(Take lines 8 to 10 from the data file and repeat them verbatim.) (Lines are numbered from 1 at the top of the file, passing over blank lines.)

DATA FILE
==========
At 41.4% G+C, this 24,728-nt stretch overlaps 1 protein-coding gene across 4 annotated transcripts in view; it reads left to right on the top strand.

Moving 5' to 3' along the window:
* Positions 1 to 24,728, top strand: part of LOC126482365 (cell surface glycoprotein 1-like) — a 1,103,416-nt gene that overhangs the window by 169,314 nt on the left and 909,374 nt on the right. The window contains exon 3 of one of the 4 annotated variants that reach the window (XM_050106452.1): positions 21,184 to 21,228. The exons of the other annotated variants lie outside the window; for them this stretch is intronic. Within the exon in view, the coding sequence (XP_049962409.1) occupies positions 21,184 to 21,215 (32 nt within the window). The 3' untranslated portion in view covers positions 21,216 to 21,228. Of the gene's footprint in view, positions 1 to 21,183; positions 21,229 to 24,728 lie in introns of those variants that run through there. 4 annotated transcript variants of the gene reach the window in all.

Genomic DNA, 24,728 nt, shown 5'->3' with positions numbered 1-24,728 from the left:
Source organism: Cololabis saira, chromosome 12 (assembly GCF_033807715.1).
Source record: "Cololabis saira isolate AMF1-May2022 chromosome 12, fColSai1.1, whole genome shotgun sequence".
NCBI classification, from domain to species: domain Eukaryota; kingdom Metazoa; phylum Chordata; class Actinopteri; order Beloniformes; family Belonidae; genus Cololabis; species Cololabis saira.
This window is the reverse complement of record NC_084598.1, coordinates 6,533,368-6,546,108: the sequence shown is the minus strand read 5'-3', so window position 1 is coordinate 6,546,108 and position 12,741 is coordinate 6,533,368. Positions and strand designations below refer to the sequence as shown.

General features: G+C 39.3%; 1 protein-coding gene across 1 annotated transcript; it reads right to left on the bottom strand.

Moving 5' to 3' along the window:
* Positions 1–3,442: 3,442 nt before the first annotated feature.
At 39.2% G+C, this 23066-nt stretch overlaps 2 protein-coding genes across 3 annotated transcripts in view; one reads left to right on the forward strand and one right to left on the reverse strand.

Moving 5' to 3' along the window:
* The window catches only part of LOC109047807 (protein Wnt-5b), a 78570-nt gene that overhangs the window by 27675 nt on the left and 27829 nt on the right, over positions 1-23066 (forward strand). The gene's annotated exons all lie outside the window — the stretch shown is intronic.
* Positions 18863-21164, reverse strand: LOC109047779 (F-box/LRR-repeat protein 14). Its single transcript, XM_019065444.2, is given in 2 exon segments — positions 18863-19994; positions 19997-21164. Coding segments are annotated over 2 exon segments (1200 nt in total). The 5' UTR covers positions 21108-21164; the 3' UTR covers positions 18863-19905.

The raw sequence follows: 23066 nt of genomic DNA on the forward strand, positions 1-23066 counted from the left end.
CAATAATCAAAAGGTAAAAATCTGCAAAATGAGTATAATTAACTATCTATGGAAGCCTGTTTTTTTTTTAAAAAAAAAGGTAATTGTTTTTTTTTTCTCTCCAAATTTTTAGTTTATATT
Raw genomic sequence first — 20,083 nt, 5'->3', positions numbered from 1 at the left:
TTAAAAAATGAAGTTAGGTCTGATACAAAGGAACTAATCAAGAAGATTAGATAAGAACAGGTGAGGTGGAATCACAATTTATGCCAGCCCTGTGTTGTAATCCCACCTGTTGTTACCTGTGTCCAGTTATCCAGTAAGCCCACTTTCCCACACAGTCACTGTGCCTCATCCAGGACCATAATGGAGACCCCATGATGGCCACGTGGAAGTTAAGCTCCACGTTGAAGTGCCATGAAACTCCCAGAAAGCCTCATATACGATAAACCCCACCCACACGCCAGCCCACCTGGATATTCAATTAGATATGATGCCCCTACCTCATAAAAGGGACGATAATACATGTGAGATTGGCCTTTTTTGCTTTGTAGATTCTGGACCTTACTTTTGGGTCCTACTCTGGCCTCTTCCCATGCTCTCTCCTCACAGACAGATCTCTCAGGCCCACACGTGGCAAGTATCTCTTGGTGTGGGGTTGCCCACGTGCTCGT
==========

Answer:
This window is the reverse complement of record NC_084598.1, coordinates 6,533,368-6,546,108: the sequence shown is the minus strand read 5'-3', so window position 1 is coordinate 6,546,108 and position 12,741 is coordinate 6,533,368. Positions and strand designations below refer to the sequence as shown.

General features: G+C 39.3%; 1 protein-coding gene across 1 annotated transcript; it reads right to left on the bottom strand.

Moving 5' to 3' along the window: